In the February 1st, 1930 issue of The New Yorker, theatre reporter Robert Benchley compared the cleaner Minsky style of burlesque with the "old Fourteenth Street or Old Howard days." Besides the somewhat "cleaner" costumes and a greater reliance on "effects," Benchley makes a (perhaps backhanded) compliment to the fuller figure:
The most noticeable change in burlesque...is in the structure of the ladies of the chorus. Gone are the leviathans of an earlier day, when women were women and gold teeth flashed like beacons above Scyllas and Charybdises which could sink a ship if given half a chance. The burlesque girls of today are agile wisps for the most part, although here and there one detects a form which, if given its quota of starches for a year or two, might approximate those which used to ply back and forth in irregular array behind Clark and McCullough, Tom Howard, and Jim Barton.I love Robert Benchley's theatre reviews. "Scyllas and Charybdises?" Holy cow!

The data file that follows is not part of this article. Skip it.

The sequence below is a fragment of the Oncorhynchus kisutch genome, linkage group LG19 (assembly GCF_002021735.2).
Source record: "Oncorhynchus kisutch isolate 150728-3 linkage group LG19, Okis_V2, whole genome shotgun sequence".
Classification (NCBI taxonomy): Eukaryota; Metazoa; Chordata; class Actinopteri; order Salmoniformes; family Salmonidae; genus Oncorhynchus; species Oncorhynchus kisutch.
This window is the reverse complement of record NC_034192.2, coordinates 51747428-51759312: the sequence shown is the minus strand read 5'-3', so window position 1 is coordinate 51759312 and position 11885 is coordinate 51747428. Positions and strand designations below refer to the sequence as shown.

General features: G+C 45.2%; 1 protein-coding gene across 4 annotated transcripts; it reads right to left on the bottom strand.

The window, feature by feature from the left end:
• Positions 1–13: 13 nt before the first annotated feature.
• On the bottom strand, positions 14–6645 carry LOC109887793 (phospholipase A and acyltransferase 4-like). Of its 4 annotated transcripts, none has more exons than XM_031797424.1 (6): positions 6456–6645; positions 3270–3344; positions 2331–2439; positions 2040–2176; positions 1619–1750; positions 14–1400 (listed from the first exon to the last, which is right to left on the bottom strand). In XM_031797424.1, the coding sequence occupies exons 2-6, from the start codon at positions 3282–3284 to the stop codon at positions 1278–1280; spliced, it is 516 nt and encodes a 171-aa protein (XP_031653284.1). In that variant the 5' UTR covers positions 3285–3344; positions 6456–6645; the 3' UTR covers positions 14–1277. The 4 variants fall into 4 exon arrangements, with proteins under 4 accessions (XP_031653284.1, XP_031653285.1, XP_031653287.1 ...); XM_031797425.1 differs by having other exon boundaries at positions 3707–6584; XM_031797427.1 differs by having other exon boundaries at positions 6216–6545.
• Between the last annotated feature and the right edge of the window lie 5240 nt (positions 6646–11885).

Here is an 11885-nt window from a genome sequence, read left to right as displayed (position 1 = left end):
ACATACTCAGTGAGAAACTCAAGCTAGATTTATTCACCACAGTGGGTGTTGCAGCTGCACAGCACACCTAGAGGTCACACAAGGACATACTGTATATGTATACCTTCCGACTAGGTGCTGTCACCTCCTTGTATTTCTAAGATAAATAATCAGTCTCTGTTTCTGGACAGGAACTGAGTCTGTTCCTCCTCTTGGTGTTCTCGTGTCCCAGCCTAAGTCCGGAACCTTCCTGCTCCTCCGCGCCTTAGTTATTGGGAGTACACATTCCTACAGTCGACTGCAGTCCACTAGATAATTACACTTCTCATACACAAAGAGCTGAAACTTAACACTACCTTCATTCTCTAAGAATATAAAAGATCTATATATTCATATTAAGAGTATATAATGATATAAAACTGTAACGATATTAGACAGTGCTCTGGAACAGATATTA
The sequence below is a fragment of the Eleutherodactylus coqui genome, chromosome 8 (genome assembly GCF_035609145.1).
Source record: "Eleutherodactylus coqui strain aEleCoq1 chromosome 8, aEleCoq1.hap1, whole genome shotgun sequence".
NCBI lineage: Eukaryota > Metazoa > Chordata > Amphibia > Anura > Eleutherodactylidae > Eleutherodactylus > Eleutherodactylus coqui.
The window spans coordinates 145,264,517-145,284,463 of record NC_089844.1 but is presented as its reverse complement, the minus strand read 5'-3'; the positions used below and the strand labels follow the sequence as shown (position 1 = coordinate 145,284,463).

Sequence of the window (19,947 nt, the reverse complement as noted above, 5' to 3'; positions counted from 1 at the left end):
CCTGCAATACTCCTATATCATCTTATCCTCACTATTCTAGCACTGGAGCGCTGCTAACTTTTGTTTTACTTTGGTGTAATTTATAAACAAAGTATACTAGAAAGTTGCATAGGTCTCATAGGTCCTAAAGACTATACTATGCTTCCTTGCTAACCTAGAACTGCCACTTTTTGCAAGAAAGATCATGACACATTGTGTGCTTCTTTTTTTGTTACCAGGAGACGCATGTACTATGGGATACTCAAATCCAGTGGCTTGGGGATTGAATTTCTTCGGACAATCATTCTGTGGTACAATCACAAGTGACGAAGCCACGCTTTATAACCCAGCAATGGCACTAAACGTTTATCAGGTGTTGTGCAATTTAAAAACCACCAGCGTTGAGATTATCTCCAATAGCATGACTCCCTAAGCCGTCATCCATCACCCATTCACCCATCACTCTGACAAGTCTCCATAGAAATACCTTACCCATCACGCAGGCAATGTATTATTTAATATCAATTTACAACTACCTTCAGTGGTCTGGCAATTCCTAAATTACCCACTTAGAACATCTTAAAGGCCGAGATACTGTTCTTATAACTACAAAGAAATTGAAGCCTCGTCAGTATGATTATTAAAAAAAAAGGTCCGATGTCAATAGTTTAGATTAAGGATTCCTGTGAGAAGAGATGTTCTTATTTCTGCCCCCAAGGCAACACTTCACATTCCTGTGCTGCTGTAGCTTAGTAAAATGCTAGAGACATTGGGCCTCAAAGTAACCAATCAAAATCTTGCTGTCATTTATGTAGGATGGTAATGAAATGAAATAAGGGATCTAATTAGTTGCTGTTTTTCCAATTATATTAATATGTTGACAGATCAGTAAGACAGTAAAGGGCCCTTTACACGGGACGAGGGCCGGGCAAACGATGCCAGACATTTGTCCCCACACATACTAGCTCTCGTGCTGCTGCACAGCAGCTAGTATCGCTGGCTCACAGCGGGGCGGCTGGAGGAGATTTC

Anyway, Benchley goes on to say that what sets Minsky's burlesque apart from regular Broadway shows is the "informality in chorus dance routines." Each dancer can do whatever she wants "so long as they all get on and off the stage at the same time," though he bemoans their attempts at synchronized arm-raising.